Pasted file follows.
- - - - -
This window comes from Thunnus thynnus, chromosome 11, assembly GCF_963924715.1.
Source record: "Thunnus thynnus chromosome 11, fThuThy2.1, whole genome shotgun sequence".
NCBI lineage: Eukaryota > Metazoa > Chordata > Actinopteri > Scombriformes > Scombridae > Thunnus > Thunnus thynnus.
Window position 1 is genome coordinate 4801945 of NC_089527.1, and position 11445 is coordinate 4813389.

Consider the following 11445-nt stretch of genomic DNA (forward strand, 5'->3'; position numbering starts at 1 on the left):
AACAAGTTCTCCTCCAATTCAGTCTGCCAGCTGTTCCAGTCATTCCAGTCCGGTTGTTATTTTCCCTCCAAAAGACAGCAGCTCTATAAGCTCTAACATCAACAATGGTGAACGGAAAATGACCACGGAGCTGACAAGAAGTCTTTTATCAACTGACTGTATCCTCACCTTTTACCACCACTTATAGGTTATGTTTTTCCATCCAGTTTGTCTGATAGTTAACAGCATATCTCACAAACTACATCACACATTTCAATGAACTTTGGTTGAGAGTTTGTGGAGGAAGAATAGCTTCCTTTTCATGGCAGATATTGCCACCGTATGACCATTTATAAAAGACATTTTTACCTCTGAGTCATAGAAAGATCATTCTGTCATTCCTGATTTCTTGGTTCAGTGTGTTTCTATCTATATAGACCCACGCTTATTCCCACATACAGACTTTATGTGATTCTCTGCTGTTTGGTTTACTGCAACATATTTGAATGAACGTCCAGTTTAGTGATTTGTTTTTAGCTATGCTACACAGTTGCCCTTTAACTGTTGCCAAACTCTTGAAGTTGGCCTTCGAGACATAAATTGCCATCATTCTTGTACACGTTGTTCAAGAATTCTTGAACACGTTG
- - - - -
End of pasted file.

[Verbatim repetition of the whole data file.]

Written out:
This window comes from Thunnus thynnus, chromosome 11, assembly GCF_963924715.1.
Source record: "Thunnus thynnus chromosome 11, fThuThy2.1, whole genome shotgun sequence".
NCBI lineage: Eukaryota > Metazoa > Chordata > Actinopteri > Scombriformes > Scombridae > Thunnus > Thunnus thynnus.
Window position 1 is genome coordinate 4801945 of NC_089527.1, and position 11445 is coordinate 4813389.

Consider the following 11445-nt stretch of genomic DNA (forward strand, 5'->3'; position numbering starts at 1 on the left):
AACAAGTTCTCCTCCAATTCAGTCTGCCAGCTGTTCCAGTCATTCCAGTCCGGTTGTTATTTTCCCTCCAAAAGACAGCAGCTCTATAAGCTCTAACATCAACAATGGTGAACGGAAAATGACCACGGAGCTGACAAGAAGTCTTTTATCAACTGACTGTATCCTCACCTTTTACCACCACTTATAGGTTATGTTTTTCCATCCAGTTTGTCTGATAGTTAACAGCATATCTCACAAACTACATCACACATTTCAATGAACTTTGGTTGAGAGTTTGTGGAGGAAGAATAGCTTCCTTTTCATGGCAGATATTGCCACCGTATGACCATTTATAAAAGACATTTTTACCTCTGAGTCATAGAAAGATCATTCTGTCATTCCTGATTTCTTGGTTCAGTGTGTTTCTATCTATATAGACCCACGCTTATTCCCACATACAGACTTTATGTGATTCTCTGCTGTTTGGTTTACTGCAACATATTTGAATGAACGTCCAGTTTAGTGATTTGTTTTTAGCTATGCTACACAGTTGCCCTTTAACTGTTGCCAAACTCTTGAAGTTGGCCTTCGAGACATAAATTGCCATCATTCTTGTACACGTTGTTCAAGAATTCTTGAACACGTTG